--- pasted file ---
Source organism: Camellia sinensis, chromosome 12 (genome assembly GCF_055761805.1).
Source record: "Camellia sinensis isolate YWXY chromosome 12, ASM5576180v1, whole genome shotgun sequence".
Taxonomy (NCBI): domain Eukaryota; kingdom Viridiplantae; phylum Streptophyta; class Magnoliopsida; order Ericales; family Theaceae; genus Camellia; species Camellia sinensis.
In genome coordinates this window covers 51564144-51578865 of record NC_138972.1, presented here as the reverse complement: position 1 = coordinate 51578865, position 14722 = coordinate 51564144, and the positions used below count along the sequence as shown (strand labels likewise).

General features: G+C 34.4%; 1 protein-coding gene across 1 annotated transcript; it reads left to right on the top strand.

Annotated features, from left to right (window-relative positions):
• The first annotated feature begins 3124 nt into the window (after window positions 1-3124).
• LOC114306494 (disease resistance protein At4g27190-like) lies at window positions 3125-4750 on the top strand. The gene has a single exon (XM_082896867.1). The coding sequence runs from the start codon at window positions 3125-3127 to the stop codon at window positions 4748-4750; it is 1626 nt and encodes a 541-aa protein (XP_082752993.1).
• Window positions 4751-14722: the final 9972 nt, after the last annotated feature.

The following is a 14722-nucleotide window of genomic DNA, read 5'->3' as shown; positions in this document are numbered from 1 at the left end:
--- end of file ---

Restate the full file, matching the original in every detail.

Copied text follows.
Source organism: Camellia sinensis, chromosome 12 (genome assembly GCF_055761805.1).
Source record: "Camellia sinensis isolate YWXY chromosome 12, ASM5576180v1, whole genome shotgun sequence".
Taxonomy (NCBI): domain Eukaryota; kingdom Viridiplantae; phylum Streptophyta; class Magnoliopsida; order Ericales; family Theaceae; genus Camellia; species Camellia sinensis.
In genome coordinates this window covers 51564144-51578865 of record NC_138972.1, presented here as the reverse complement: position 1 = coordinate 51578865, position 14722 = coordinate 51564144, and the positions used below count along the sequence as shown (strand labels likewise).

General features: G+C 34.4%; 1 protein-coding gene across 1 annotated transcript; it reads left to right on the top strand.

Annotated features, from left to right (window-relative positions):
• The first annotated feature begins 3124 nt into the window (after window positions 1-3124).
• LOC114306494 (disease resistance protein At4g27190-like) lies at window positions 3125-4750 on the top strand. The gene has a single exon (XM_082896867.1). The coding sequence runs from the start codon at window positions 3125-3127 to the stop codon at window positions 4748-4750; it is 1626 nt and encodes a 541-aa protein (XP_082752993.1).
• Window positions 4751-14722: the final 9972 nt, after the last annotated feature.

The following is a 14722-nucleotide window of genomic DNA, read 5'->3' as shown; positions in this document are numbered from 1 at the left end: